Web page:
To Fight For Your Rights
Can I Drive After Getting Arrested for DWI or DUI?
Not every arrest for DWI in North Carolina results in a revocation or suspension.
And even if your license is revoked, there may be options available to legally drive after an arrest or being charged with DWI.
Is My Licensed Revoked After a DWI?
"We find people often make assumptions based on what they’re heard about the NC DWI laws, not fully understanding what may or may not be important to their individual case. We provide answers to your important questions."
- Bill Powers, Charlotte DUI Lawyer
To be clear, in many instances, DWI charges do result in license “revocation” just for being charged if you blew .08 or refused to blow (willful refusal).
But, getting arrested for DUI does NOT in ALL instances suspend or revoke your license.
Frankly, it can be a bit complicated.
In part, that’s because of the nature of driving while impaired charges, the implication of a fair amount of technology and science, and how intricate the North Carolina DWI laws can be in a real-world application.
During the first consultation, clients often ask two big-picture questions:
- Am I going to jail?
- Can I drive or get a hardship license?
It is possible, again in certain circumstances, to get jail time even for a first offense and no prior record. **
** Each case is different and unique. Do not assume anything. Do not rely on the advice of a well-meaning friend, co-worker, or family member. Jail may or may not be a realistic, worst-case outcome. The individual circumstances of you and your case are important considerations.
Talk to a criminal lawyer!Can I Drive?
A DWI arrest in Charlotte or in one of the other towns in Mecklenburg County like Pineville, Matthews, Huntersville, or Davidson, can have immediate consequences.
While there is mass transportation available to some in Mecklenburg County, a substantial number of people in Charlotte commute to work.
That especially true if you live on the outskirts of town or in a surrounding county like Iredell, Gaston, or Union County NC.
Going to work, buying groceries, taking kids to school, and maintaining your life and household, is very much tied to your ability to get around.
What Happens if I Drive While I’m Suspended?
"This isn’t New York City or Chicago, where a lot of people don’t have a driver’s license, let alone own a car. We have light rail; but in Charlotte, most people drive to work."
- Bill Powers
If your license is revoked or suspended in North Carolina by the North Carolina Department of Transportation – Division of Motor Vehicles or “NC DMV” or otherwise, you should not drive.
It could result in an arrest for Driving While License Revoked or “DWLR.”
"DWLR due to an impaired revocation or ‘DWLR Imp Rev’ is serious stuff in North Carolina. Don’t risk it! There may be ways to legally drive."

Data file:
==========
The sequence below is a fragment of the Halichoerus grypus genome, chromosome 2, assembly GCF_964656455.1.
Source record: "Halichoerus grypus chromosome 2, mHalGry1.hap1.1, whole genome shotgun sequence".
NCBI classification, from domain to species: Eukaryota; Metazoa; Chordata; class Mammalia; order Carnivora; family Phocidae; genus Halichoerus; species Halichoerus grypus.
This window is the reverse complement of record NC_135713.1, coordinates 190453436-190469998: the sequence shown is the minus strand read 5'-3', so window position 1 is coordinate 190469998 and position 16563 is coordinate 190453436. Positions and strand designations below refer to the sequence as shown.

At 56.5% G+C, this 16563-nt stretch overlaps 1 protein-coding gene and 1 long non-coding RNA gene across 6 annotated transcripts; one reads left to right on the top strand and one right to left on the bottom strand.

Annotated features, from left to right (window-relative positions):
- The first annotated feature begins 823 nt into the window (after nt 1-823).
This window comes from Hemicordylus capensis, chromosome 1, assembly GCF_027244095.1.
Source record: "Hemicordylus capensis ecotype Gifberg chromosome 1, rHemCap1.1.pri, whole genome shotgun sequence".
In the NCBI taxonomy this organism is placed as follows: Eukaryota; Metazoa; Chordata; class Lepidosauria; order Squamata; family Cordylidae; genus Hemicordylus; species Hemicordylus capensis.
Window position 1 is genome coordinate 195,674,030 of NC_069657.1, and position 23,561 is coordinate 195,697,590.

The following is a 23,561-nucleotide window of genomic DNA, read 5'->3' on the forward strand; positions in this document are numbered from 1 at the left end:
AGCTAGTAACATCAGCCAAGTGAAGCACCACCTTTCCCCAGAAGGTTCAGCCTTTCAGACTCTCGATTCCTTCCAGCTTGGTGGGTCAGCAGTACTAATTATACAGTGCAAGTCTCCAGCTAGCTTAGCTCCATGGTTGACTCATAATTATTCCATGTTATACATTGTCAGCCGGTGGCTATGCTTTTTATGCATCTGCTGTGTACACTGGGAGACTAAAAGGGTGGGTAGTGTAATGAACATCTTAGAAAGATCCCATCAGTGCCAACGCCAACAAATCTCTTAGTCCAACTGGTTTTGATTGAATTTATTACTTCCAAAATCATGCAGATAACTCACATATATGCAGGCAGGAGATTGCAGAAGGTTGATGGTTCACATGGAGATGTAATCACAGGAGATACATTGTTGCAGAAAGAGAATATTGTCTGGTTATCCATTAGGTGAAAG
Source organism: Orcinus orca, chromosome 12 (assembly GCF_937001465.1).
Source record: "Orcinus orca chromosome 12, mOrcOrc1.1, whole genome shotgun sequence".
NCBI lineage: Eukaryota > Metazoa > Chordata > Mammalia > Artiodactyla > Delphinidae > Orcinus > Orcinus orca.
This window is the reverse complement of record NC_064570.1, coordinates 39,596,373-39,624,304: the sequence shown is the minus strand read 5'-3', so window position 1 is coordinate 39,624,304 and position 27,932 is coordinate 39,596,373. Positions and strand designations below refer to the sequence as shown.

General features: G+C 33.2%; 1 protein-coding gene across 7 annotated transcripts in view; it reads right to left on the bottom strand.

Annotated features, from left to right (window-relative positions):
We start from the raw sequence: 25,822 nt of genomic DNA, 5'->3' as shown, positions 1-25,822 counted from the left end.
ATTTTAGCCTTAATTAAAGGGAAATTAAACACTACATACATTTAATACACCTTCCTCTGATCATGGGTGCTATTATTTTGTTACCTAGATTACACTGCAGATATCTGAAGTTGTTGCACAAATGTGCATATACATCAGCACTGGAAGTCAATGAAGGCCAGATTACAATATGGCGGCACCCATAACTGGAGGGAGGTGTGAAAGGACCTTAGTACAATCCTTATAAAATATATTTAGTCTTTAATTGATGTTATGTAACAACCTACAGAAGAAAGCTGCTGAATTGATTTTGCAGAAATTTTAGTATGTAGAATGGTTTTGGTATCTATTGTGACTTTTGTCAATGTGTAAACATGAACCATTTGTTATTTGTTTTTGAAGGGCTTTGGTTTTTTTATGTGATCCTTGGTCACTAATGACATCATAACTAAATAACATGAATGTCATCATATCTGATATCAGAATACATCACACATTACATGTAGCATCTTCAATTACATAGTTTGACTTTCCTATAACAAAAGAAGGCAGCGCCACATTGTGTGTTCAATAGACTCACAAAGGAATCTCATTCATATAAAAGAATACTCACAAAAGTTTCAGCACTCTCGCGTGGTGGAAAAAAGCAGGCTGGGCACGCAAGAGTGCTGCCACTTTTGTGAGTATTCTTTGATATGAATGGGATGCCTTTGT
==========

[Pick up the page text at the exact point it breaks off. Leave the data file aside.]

- Bill Powers, Charlotte Criminal Defense Lawyer
DWLR Impaired Revocation is a Class 1 Misdemeanor in North Carolina and subject to a maximum 120-day punishment in jail.
A conviction for Driving While License Revoked may further subject the offender to an additional period of revocation and may also limit your ability to obtain a Limited Driving Privilege in the future.
A DWLR on your driving record, even with the entry of a Prayer for Judgment or “PJC” may serve as evidence of operation, which could result in denial of reinstatement at a DMV hearing or “restoration hearing.”
Furthermore, suspension or revocation by NC DMV may or may not have a substantive effect on an out-of-state license.
A lot depends on whether the “home state” participates in the “interstate compact” and/or gives full-faith-and-credit to North Carolina’s administrative revocation consistent with N.C.G.S. 20-16.2.
Even if your license remains valid in your home state, North Carolina may legally suspend or revoke your ability to drive in North Carolina.
A valid out-of-state license does not supersede NCDMV’s ability to preclude operation while within the territorial boundaries of North Carolina.
The license laws of NC and rules-of-road within our jurisdiction apply, even if you are licensed in another state like South Carolina, Virginia, or Tennessee.We Understand the Importance of Driving
After discussing the grossly aggravating factors and possible worst-case outcomes if convicted, our defense lawyers begin a legal analysis, looking for answers to questions:
- Is there a valid driver’s license?
- Is the license revoked or suspended by NC DMV?
- Was the license revoked prior to the DWI arrest?
- When did the suspension or revocation go into effect?
- What caused the suspension or revocation?
- Did the charging officer seize the driver’s license?
- Did the Licensed Chemical Analyst or “LCA” comply with the Implied Consent Laws?
- Was there lawful authority to demand a breath sample?
- Was there lawful authority to demand a blood sample?
- Was a Search Warrant issued?
- Was the Search Warrant valid?
- Was there a supporting Affidavit for the Search Warrant?
- Were the blood sampling testing protocols followed?
- Was the blood sample properly collected and stored?
- Is there a valid Chain of Custody for the blood sample?
- Was there a “willful refusal?”
- Was a blood test “compelled?”
- What force was used to obtain a blood test?
- Was there Probable Cause to arrest?
- Were there Reasonable Grounds to request or demand a breath or blood sample?
- Did the LCA read the Implied Consent Notice Rights?
- Consistent with N.C.G.S. 20-16.2, were the test results submitted to the Clerk of Court?
- Did the Clerk of Court transmit Notice to NC DMV?
- Has NC DMV revoked or suspended the license due to DWI charges?
- Are there other reasons the license is revoked or suspended?
- Is there a legal basis to challenge the 30-day Revocation?
- Is a pretrial Limited Privilege an option?